HONOLULU (HawaiiNewsNow) - Honolulu Police Chief Louis Kealoha wants to fire the veteran police officer whose fight with his girlfriend was caught on video last fall, prompting community outrage, sources told Hawaii News Now.
But, sources said, the officer is not being fired for assaulting or abusing his girlfriend.
Sgt. Darren Cachola, a 19-year HPD veteran, was caught on surveillance video Sept. 9, 2014, fighting with his girlfriend both inside and outside of Kuni's Restaurant in Waipahu.
The woman later said she and Cachola were just playing around because they like to do mixed martial arts for exercise; she said he was not assaulting her.
The girlfriend later testified on his behalf before a Circuit Court grand jury, which ultimately did not charge him with any crime.
Sources said Kealoha has recommended Cachola be fired, and the officer was served with termination papers this week, setting off what could be a lengthy firing process.
Sources said the department is not firing Cachola for abuse, but instead for failing to meet departmental standards and for unprofessional behavior.
Nanci Kreidman, chief executive officer of the Domestic Violence Action Center, said the termination sends a message. "I think clearly, the officer did not meet professional standards and doesn't deserve to carry a badge or a gun," she said.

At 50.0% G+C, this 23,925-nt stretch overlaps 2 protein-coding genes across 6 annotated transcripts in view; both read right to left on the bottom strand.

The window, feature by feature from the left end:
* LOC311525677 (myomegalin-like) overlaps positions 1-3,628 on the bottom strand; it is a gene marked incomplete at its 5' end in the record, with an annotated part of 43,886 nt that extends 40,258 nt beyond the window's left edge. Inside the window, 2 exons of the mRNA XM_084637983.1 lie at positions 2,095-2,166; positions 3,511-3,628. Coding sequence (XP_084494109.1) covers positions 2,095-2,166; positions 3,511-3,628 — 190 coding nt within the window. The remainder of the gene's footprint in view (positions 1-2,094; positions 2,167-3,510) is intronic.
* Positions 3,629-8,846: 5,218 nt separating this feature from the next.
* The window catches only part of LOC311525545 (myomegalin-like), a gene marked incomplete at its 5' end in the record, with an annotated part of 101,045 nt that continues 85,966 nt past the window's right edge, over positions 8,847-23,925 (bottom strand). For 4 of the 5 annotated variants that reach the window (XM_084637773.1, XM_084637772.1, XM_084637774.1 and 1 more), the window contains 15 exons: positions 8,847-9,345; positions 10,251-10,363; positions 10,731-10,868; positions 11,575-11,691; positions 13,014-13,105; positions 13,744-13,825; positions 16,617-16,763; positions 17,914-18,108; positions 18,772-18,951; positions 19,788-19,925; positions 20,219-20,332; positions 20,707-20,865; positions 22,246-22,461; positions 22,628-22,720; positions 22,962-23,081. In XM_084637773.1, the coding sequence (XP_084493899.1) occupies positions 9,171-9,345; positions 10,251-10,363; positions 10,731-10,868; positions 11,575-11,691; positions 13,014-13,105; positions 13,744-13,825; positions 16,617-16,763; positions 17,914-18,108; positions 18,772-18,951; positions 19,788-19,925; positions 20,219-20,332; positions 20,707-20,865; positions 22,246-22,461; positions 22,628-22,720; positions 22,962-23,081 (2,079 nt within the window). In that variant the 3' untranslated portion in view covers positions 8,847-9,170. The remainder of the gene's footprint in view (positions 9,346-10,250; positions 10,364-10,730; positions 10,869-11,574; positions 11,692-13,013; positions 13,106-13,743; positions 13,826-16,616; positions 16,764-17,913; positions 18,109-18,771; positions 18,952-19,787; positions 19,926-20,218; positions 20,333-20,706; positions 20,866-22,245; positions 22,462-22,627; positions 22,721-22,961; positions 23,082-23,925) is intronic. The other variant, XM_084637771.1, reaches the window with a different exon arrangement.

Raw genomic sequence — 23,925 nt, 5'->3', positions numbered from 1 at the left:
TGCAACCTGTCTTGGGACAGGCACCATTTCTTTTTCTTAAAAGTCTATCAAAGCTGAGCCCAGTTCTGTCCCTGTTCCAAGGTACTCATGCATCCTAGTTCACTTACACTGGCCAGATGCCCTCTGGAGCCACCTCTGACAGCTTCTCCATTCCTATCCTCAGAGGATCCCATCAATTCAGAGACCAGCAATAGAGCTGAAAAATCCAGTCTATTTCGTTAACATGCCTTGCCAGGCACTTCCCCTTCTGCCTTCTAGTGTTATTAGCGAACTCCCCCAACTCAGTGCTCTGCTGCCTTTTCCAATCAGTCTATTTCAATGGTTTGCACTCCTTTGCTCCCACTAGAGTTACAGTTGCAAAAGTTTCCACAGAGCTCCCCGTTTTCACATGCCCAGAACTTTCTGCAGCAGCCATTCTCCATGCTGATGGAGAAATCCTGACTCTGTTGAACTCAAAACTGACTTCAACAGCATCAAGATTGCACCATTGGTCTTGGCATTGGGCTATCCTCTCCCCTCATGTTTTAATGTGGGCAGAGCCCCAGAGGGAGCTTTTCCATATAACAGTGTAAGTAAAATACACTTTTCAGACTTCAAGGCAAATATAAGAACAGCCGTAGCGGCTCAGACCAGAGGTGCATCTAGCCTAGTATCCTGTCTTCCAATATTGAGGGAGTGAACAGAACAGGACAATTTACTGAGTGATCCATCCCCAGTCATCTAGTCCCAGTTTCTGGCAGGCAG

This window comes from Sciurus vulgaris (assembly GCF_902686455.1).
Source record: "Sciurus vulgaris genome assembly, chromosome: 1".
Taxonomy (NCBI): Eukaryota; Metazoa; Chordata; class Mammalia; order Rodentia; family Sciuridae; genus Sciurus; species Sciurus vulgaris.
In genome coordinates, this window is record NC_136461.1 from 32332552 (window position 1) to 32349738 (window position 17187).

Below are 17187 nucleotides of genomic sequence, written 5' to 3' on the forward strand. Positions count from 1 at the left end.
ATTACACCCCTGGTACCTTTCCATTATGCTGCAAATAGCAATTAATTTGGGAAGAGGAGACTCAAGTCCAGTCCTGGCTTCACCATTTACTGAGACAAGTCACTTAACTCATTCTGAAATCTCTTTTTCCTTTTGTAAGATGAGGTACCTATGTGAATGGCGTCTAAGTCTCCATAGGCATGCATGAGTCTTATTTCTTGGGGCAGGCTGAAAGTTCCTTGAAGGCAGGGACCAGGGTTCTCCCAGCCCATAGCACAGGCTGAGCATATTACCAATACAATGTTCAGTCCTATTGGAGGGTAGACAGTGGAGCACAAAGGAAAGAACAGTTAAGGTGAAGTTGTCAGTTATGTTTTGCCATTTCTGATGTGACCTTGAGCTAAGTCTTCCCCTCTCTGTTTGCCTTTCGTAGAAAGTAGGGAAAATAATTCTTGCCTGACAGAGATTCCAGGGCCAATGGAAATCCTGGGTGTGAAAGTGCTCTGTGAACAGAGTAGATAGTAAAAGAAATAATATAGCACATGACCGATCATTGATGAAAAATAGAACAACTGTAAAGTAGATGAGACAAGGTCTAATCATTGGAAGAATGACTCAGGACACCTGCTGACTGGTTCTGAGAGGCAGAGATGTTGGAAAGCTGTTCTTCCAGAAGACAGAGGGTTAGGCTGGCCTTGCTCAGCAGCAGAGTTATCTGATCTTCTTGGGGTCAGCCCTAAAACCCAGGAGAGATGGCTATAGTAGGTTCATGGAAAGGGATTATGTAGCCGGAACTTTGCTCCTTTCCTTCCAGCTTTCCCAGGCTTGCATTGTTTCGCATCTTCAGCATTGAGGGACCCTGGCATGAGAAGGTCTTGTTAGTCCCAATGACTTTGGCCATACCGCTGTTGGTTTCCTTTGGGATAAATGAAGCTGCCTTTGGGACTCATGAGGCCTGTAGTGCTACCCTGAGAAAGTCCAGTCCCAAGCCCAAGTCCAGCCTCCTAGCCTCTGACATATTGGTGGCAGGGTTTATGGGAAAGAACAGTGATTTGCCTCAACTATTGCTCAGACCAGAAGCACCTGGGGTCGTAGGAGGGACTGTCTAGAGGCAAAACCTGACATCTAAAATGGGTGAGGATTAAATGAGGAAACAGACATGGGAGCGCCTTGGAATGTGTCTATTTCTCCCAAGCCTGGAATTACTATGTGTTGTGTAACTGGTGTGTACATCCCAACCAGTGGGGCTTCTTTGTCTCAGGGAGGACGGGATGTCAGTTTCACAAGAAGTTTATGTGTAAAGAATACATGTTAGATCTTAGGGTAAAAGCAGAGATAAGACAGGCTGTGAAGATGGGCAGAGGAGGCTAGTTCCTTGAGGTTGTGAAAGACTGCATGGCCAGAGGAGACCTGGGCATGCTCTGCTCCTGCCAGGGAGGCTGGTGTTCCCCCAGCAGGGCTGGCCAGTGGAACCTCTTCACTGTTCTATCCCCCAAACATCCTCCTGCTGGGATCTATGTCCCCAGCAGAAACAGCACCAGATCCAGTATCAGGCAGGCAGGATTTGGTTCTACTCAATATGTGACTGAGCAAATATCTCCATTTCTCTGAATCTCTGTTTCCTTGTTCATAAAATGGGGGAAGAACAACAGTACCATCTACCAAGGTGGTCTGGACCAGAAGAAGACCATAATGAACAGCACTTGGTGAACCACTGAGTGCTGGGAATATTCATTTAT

City Council member Carol Fukunaga, who introduced the legislation that led to the creation of a Domestic Violence Response Task Force after the incident, had a similar reaction.
"The encouraging part is that the department is taking action to respond to community concerns about this incident," Fukunaga said.
Cachola will remain at HPD -- with his police powers removed and on a desk job – and his lawyer said he will appeal the firing, a process that could take weeks or months.
Attorney Howard Luke told Hawaii News Now, "Sgt. Cachola strongly disagrees that there is any basis for termination."
If his internal appeal is not successful and he is ultimately fired, Cachola and the police union are expected to file a grievance to try to get his job back. The case could take as much as a year to go through an arbitration process.
Experts in police discipline said Cachola has a chance of keeping his job, because when an officer is fired for "unprofessional behavior," that's subject to interpretation and could very well be overturned by an arbitrator. If that happens, Cachola would be re-hired with back pay and all benefits restored.
Reached for comment, an HPD spokeswoman said, "We cannot comment on disciplinary matters."